flushing question

  1. Hi I'm a student and I had a question about flushing when a patient has a primary IV going. Let's say they are to get Dilaudid... do you really have to flush it before and after? Does it matter if their primary is NS or has K or any Dextrose in it? I know if it's not compatible you would have to flush... but if it is than you don't, right?
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  2. 16 Comments

  3. by   veronica butterfly
    I just learned how to do IV pushes in clinical this semester. My teacher taught us to flush like this if there is a primary maintenance running. Check your compatibility (Dilaudid is compatible with Ringers so K is okay, along with D5, NS, etc.). We connected the syringe with the IV push med in it to the port closest to the hand ( the maintenance is still running) and pinched the tubing above the port, put in a bit of the push drug, then unpinched the tubing so the maintenance fluid "flushed" the push drug through, then pinched the tubing, pushed a little more of the drug, then unpinched and let the maintenance flush it, etc.... This was pretty slick because we never had to unattach tubing from the IV site, less change of contamination for patient.

    If it is an IV that is saline locked, then yes you have to flush it before or after. Or if you have a maintenance fluid that is incompatible, you have to unhook your maintenance fluid, flush it with saline and then give the drug which is probably diluted in the syringe with saline or something, flush again and rehook your maintenance fluid.

    You'll know how fast to push the drug when you look it up in your drug book--you give Dilaudid 2 mg over 3-5 minutes.

    Have fun!
  4. by   KatieBell
    Quote from veronica butterfly
    If it is an IV that is saline locked, then yes you have to flush it before or after. Or if you have a maintenance fluid that is incompatible, you have to unhook your maintenance fluid, flush it with saline and then give the drug which is probably diluted in the syringe with saline or something, flush again and rehook your maintenance fluid.
    Flush it before and after, is I think what Veronica meant. Most of the time with a saline lock, you will see nurses just push the drug, then flush after with saline (Otherwise, the drug sits half in the tubing of the lock. But it is usually a good idea to flush with some saline or whatever you are using, to make sure the IV is patent. Always better to infiltrate saline than drugs that could possibly cause problems.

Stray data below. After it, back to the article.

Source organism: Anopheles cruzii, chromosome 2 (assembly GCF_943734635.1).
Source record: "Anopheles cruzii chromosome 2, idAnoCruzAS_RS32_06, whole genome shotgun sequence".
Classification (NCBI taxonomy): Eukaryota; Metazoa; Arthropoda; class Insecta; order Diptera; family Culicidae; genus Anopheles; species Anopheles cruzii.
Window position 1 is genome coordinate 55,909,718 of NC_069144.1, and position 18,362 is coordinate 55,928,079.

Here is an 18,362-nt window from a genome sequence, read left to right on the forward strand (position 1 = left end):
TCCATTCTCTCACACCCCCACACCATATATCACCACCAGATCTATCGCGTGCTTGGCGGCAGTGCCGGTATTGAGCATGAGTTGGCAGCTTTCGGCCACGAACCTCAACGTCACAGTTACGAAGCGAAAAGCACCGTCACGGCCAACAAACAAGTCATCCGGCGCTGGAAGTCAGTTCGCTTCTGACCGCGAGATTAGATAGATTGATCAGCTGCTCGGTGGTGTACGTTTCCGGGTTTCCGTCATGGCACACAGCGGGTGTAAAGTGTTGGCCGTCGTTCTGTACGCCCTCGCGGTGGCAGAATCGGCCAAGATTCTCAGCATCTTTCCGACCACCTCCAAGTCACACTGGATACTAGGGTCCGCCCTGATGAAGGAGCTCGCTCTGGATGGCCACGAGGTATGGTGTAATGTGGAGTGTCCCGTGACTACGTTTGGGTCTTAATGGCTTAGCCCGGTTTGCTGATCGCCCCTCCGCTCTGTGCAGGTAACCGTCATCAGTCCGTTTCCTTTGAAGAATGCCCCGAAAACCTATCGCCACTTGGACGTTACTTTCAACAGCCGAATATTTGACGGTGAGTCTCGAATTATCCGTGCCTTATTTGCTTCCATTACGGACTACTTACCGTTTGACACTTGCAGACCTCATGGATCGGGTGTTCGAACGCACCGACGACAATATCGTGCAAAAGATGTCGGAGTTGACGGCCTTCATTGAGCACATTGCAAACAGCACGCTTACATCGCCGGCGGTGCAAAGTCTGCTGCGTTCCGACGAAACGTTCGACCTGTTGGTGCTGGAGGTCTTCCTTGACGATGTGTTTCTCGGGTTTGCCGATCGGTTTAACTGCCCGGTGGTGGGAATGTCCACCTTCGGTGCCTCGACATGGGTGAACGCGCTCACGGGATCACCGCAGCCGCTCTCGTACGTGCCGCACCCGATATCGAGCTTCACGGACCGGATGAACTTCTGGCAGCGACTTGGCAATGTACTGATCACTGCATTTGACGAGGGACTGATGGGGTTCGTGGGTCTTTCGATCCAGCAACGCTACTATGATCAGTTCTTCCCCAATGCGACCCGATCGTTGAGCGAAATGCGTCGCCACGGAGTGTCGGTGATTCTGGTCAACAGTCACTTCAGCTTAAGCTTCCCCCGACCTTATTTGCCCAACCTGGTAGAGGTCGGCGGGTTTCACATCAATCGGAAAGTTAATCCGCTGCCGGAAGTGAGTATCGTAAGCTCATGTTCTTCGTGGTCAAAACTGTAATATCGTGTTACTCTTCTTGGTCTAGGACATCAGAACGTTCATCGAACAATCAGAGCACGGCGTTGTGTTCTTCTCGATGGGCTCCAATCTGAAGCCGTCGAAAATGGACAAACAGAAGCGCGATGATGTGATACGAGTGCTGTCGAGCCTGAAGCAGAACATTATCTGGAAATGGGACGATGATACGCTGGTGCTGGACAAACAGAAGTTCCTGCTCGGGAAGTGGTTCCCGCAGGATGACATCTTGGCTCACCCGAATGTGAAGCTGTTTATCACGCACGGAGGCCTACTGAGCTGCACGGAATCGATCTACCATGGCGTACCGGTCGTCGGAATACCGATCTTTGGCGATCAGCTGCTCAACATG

5. by   ******guest******
    "Dilaudid is compatible with Ringers so K is okay, along with D5, NS, etc"

    I am a nursing student too, and I was just wondering if you could quickly explain what you meant when you said this...like what did you mean that it's compatible with ringers, so K is ok? WHat does K have to do with the ringers? (I haven't had much experience at all with IV therapy...is K a part of LR solution or what?

    Thanks so much!
  6. by   KatieBell
    K stands for potassium. There is some (not a lot) Potassium in LR
    If your patient is getting a solution with a large amount of K then flushing that K in to the line rapidly is not a good idea at all, even if it is compatible.
  7. by   meownsmile
    Anything given IV push should be administered to the port lowest to the insertion site. Always flush before and after, ill give you an expample.
    When a patient comes from surgery, some of the iv meds given in surgery are pushed through the access ports, not all anesthetists flush following administering their drugs. If you attempt to push a med to a port that hasnt been flushed prior, you will find yourself getting a precipitate in the tubing as you push your med. It's happened to me and ive had to change entire lines, followed by a incident report on the anesthetist. You better know how to act fast before the precipitate gets to the patient, i learned the hard way, take my word for it,, ALWAYS flush NS before and after ANY push med.
    Last edit by meownsmile on Nov 2, '05
  8. by   LISAMAR
    See I just don't understand why I see people doing different things... some nurses will flush before and after and others wont (I'm talking if they have a maintanence going). My actual nursing book doesn't say to flush before or after if there's a maintanence... it just says to pinch-unpinch the tubing to let the maintanence flow with the medicine. All it has is a side note that some hospital policy may require a 1cc flush afterwards.
  9. by   veronica butterfly